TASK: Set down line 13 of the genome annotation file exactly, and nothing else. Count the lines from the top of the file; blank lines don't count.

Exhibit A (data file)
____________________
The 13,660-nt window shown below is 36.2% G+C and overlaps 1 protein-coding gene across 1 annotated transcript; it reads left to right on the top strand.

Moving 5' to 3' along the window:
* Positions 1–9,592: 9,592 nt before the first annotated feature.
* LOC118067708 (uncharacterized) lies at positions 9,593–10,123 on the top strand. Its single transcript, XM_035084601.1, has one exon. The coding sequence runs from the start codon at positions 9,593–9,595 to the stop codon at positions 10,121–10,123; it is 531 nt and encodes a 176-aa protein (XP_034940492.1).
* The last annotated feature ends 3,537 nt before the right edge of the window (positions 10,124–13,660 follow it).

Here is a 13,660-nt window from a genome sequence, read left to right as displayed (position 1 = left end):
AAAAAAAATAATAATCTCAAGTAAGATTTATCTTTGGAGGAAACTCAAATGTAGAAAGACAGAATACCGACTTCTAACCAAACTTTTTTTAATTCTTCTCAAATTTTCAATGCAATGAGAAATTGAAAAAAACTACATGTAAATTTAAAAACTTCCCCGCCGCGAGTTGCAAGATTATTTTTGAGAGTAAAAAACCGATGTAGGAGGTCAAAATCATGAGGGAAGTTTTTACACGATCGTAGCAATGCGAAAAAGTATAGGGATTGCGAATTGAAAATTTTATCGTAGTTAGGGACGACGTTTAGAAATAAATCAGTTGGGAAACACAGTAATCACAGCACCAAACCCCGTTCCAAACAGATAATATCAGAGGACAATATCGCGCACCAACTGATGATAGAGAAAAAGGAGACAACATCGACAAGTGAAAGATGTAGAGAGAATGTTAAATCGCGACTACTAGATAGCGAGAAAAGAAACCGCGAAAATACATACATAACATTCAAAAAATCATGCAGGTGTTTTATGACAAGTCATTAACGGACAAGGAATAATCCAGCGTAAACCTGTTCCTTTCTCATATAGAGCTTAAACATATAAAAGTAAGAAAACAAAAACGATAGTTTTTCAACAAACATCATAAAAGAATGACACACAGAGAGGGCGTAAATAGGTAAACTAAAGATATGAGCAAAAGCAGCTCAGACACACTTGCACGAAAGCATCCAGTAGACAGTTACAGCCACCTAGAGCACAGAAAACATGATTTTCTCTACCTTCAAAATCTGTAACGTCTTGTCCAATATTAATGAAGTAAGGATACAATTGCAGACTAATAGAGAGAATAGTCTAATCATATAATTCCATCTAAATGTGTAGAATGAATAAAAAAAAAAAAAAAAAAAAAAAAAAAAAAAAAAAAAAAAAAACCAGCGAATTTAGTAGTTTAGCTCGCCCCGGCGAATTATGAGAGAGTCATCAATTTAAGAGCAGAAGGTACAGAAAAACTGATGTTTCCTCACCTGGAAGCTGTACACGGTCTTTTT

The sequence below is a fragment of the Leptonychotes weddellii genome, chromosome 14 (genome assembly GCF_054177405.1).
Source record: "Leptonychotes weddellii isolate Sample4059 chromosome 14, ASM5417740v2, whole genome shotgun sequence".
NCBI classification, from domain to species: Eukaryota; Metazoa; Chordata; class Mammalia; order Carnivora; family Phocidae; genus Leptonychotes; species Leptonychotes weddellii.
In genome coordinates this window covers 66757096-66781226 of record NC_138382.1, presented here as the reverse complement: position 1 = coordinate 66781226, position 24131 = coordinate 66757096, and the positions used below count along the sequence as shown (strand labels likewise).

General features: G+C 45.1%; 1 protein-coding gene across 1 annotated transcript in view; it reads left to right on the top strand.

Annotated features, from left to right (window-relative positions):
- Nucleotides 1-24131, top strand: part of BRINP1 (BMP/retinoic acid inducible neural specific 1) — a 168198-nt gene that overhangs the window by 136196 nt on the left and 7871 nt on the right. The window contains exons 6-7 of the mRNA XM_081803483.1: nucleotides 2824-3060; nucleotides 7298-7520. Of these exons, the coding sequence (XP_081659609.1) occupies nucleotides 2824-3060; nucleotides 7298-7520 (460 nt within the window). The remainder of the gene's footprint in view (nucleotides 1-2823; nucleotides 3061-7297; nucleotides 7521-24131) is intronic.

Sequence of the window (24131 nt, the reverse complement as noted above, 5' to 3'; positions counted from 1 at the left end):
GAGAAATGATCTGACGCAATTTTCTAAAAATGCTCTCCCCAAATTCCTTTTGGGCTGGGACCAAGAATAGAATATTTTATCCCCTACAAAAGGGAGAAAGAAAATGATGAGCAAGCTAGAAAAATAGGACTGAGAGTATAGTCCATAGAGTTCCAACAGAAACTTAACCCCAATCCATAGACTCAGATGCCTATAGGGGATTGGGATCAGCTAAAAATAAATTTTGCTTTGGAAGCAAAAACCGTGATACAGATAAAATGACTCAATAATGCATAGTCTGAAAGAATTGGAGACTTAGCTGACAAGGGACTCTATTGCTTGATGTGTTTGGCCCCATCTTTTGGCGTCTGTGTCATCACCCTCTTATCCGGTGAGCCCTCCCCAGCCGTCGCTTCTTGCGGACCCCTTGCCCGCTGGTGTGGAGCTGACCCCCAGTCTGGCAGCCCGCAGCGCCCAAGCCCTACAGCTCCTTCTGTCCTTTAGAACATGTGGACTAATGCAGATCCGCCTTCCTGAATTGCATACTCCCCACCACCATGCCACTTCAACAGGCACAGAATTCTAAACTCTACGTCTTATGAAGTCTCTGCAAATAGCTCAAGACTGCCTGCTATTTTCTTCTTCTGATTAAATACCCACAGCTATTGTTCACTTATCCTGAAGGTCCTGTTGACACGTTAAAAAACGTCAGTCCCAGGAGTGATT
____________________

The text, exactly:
Annotated features, from left to right (window-relative positions):